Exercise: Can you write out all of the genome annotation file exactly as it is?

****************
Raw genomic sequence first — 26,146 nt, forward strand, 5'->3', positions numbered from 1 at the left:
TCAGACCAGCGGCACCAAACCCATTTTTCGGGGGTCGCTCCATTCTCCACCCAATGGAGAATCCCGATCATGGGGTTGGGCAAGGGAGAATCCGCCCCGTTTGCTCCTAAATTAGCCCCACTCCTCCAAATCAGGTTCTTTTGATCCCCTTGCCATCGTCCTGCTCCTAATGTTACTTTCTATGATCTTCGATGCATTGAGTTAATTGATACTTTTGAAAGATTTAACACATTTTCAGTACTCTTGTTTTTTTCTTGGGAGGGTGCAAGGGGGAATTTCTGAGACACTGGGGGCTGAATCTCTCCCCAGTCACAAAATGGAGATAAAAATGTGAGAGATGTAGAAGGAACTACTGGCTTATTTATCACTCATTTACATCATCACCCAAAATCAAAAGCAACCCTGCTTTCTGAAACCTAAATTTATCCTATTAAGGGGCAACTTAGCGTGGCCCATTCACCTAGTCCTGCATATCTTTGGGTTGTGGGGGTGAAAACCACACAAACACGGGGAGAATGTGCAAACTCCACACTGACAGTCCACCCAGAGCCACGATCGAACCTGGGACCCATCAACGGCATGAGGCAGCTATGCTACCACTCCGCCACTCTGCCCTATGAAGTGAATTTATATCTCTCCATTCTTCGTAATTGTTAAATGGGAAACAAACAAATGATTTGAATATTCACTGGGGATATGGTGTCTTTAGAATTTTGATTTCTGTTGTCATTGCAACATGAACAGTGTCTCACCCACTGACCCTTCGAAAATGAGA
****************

Raw genomic sequence first — 26,146 nt, forward strand, 5'->3', positions numbered from 1 at the left:
TCAGACCAGCGGCACCAAACCCATTTTTCGGGGGTCGCTCCATTCTCCACCCAATGGAGAATCCCGATCATGGGGTTGGGCAAGGGAGAATCCGCCCCGTTTGCTCCTAAATTAGCCCCACTCCTCCAAATCAGGTTCTTTTGATCCCCTTGCCATCGTCCTGCTCCTAATGTTACTTTCTATGATCTTCGATGCATTGAGTTAATTGATACTTTTGAAAGATTTAACACATTTTCAGTACTCTTGTTTTTTTCTTGGGAGGGTGCAAGGGGGAATTTCTGAGACACTGGGGGCTGAATCTCTCCCCAGTCACAAAATGGAGATAAAAATGTGAGAGATGTAGAAGGAACTACTGGCTTATTTATCACTCATTTACATCATCACCCAAAATCAAAAGCAACCCTGCTTTCTGAAACCTAAATTTATCCTATTAAGGGGCAACTTAGCGTGGCCCATTCACCTAGTCCTGCATATCTTTGGGTTGTGGGGGTGAAAACCACACAAACACGGGGAGAATGTGCAAACTCCACACTGACAGTCCACCCAGAGCCACGATCGAACCTGGGACCCATCAACGGCATGAGGCAGCTATGCTACCACTCCGCCACTCTGCCCTATGAAGTGAATTTATATCTCTCCATTCTTCGTAATTGTTAAATGGGAAACAAACAAATGATTTGAATATTCACTGGGGATATGGTGTCTTTAGAATTTTGATTTCTGTTGTCATTGCAACATGAACAGTGTCTCACCCACTGACCCTTCGAAAATGAGA